Working in a crisis: How to help troubled staff

If an employee’s performance is suffering due to personal issues, what can HR do to bring calm and focus to the situation?

Working in a crisis: How to help troubled staff
While most people try to separate work and home life, in some instances personal issues can affect both individual staff and team performance.
Mike Irving, business mentor at Advanced Business Abilities, talked to HC about what HR should and shouldn’t do when attempting to manage problems and bring order back to the workplace.
“One mistake that a lot of supervisors make is regularly and consistently solving problems for their team. The problem with that is it’s the wrong flow.”
The main reason for hiring someone is to have that person solve problems for you, Irving said, whether this is doing work that you don’t have time for or that you don’t have the expertise to perform.
“In both of those scenarios, the reason you’ve hired them is to solve problems for you. So if you find that you’re solving problems for them, it’s the wrong flow.”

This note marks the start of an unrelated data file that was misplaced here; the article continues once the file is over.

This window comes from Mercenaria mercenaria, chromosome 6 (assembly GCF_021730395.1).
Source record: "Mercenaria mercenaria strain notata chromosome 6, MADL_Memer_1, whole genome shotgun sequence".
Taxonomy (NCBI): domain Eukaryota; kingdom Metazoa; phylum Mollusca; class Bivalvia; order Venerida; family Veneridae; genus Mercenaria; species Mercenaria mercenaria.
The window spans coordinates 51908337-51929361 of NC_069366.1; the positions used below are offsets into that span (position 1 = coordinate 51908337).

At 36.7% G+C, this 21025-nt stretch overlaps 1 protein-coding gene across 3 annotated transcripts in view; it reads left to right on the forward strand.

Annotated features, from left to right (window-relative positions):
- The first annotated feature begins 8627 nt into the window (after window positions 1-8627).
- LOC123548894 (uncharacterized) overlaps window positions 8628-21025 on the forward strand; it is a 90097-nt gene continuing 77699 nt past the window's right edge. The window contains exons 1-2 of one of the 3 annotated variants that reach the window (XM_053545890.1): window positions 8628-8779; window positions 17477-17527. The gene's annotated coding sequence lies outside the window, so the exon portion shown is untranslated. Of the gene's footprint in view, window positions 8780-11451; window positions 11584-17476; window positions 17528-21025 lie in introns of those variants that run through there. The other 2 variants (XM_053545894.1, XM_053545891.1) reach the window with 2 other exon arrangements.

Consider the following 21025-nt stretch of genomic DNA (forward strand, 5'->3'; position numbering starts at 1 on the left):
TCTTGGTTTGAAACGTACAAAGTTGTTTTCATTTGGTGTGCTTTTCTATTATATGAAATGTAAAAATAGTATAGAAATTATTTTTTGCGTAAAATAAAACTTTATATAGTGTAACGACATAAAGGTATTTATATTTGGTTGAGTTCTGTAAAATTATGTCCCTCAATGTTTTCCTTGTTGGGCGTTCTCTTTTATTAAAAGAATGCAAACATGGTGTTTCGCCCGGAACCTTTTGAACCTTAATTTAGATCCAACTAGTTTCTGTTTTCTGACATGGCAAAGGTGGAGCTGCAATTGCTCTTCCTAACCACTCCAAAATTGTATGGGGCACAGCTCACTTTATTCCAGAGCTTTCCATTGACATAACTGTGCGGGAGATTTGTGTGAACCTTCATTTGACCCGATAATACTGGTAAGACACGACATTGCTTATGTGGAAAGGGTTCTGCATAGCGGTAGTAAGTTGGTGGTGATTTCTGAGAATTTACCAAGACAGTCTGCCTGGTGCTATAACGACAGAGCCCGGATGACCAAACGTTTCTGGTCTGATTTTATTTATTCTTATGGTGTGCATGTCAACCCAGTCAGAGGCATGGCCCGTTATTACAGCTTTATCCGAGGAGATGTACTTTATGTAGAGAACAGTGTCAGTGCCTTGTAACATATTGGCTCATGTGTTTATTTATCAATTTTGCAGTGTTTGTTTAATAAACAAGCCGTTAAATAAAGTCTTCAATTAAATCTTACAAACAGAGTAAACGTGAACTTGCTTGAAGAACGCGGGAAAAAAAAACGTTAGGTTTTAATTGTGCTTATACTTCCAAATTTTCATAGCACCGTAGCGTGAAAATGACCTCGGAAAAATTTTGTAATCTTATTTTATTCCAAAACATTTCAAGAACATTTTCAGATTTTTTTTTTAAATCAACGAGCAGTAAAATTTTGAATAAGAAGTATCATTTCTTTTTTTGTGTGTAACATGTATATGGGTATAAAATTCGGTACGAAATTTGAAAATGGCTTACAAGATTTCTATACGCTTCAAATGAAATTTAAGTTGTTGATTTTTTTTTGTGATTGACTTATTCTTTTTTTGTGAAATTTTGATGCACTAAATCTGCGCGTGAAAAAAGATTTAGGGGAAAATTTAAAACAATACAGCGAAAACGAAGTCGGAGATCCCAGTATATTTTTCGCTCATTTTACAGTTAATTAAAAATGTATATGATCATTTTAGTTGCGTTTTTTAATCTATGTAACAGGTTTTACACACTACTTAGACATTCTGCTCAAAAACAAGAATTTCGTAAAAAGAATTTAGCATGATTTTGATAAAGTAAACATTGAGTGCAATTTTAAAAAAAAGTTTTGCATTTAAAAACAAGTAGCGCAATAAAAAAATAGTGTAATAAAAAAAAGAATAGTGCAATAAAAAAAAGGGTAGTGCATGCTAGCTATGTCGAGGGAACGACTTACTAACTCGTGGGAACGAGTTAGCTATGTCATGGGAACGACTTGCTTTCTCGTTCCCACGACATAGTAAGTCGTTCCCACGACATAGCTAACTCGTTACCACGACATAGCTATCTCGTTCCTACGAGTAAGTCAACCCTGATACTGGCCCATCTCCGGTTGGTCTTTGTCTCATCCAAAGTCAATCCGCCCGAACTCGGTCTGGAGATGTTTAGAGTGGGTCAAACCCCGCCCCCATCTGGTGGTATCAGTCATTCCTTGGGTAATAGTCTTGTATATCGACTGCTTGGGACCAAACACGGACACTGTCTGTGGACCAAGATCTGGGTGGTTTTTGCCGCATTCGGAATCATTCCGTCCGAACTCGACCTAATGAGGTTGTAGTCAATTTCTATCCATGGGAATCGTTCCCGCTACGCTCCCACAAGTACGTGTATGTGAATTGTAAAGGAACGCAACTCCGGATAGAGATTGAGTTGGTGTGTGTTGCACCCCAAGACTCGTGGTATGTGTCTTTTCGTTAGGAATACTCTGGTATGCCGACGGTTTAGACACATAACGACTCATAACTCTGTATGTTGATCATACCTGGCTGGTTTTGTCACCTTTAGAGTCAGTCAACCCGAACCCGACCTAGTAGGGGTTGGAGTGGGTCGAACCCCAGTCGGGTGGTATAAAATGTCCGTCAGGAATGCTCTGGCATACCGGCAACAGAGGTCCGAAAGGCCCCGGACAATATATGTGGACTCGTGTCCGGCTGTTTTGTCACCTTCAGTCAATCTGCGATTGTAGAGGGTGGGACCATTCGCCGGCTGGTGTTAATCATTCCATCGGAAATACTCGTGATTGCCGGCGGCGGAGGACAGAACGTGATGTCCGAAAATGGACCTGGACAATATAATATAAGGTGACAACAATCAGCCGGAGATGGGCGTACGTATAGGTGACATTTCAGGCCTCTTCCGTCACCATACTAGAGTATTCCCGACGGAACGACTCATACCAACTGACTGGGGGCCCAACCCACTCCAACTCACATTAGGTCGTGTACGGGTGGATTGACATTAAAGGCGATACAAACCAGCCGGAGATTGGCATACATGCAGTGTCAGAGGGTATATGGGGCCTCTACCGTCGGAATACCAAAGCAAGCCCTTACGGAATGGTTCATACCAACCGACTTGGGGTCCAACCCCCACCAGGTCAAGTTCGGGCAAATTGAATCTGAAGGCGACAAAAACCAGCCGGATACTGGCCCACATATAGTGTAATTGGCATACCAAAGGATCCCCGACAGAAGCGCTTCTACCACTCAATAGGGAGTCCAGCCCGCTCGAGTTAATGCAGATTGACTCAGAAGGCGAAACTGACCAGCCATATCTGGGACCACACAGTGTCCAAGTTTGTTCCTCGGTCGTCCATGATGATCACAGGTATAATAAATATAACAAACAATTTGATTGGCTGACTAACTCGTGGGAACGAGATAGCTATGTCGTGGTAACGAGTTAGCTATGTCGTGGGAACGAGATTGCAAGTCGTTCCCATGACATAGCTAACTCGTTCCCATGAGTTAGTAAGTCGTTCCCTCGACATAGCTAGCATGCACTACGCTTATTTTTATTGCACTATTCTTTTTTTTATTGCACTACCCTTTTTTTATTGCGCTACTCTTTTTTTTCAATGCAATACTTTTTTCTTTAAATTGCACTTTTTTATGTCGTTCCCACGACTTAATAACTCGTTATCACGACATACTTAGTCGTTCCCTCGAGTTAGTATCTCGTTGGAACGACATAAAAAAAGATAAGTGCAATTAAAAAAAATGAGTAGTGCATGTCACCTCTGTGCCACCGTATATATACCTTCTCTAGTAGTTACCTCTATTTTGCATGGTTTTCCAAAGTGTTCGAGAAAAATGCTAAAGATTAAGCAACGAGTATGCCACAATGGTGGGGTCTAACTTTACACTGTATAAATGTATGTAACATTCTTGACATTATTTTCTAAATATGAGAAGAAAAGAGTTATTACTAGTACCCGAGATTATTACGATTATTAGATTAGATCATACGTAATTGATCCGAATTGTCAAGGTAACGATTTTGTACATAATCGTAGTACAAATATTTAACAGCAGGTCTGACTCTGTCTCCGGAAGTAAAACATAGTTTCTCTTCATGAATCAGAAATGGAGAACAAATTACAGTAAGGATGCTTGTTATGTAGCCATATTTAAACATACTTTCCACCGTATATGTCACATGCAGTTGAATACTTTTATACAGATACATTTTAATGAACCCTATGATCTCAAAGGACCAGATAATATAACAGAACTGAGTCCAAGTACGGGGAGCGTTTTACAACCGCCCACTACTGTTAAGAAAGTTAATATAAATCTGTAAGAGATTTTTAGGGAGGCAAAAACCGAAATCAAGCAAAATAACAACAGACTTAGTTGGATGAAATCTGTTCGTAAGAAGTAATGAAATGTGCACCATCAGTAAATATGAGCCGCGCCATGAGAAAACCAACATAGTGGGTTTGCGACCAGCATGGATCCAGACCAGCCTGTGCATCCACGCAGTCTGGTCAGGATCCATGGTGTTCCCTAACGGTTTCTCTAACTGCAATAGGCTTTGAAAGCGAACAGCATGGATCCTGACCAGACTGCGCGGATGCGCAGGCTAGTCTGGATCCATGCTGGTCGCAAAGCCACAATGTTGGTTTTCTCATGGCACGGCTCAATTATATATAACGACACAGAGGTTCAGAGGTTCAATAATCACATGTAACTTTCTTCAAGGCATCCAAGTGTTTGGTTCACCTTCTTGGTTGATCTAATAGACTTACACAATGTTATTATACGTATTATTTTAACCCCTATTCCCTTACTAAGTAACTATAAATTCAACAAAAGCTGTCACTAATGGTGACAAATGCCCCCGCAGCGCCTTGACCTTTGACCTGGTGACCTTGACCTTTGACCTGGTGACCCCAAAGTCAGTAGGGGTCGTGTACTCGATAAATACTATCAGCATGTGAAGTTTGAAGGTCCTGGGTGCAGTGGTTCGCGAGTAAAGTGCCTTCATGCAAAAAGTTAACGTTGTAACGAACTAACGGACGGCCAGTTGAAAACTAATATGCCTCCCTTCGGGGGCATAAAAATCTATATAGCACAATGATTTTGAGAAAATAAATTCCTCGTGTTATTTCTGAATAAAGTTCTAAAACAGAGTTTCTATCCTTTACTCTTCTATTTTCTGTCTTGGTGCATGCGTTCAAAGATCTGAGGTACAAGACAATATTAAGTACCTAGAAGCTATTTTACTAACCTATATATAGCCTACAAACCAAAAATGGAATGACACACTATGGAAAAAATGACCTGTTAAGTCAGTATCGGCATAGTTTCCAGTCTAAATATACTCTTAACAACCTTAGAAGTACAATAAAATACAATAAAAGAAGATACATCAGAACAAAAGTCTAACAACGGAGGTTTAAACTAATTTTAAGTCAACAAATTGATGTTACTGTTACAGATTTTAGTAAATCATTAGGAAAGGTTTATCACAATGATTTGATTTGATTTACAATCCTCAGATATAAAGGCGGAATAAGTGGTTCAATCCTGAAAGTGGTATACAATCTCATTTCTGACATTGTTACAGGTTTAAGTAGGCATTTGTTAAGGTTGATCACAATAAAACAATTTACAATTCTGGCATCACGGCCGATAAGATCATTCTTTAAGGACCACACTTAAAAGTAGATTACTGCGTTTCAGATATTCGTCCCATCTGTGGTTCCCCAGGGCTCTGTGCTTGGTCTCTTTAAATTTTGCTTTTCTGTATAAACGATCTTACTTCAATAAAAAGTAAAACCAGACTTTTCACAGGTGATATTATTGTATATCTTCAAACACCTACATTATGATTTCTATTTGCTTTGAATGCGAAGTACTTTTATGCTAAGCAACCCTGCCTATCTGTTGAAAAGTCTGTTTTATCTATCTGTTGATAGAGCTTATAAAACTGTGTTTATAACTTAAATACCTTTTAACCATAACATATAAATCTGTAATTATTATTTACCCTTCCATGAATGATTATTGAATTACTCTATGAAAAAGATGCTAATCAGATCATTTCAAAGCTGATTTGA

Managing personal issues brought into the workplace can therefore be as simple as asking the individual to come up with three of their own solutions, he said.
“Give the problem back to them rather than just solving it. The moment you solve it for them – the moment you take it off them and decide to do it – you’re teaching them that that’s what’s going to happen every time they come to you with a problem that they don’t know how to solve.”
If, after a month or so, this solution hasn’t brought about any improvements, it might be time to check whether that individual is actually competent for the role, Irving said.
“Give them some further training and if that doesn’t work then it’s likely time to ask that person to leave.”
Actually giving people the self-management skills they require to look after their own issues can be tricky, he acknowledged.
“It’s bloody difficult for someone to coach and train those into a team member. It’s not easy. So really that training step is going to be more operational rather than soft leadership skills from the perspective of the supervisor.”
Another question to ask is whether the person actually wants to learn these types of soft leadership skills, he said.
“There are plenty of people who are really happy just laying blame and they don’t want to change. And if they don’t want to change, there is nothing you can do. You’re better off just letting them go.”
Related stories:
Is your workplace an adult day care?
How to handle a traumatised employee
How HR can be a “powerful force for good”

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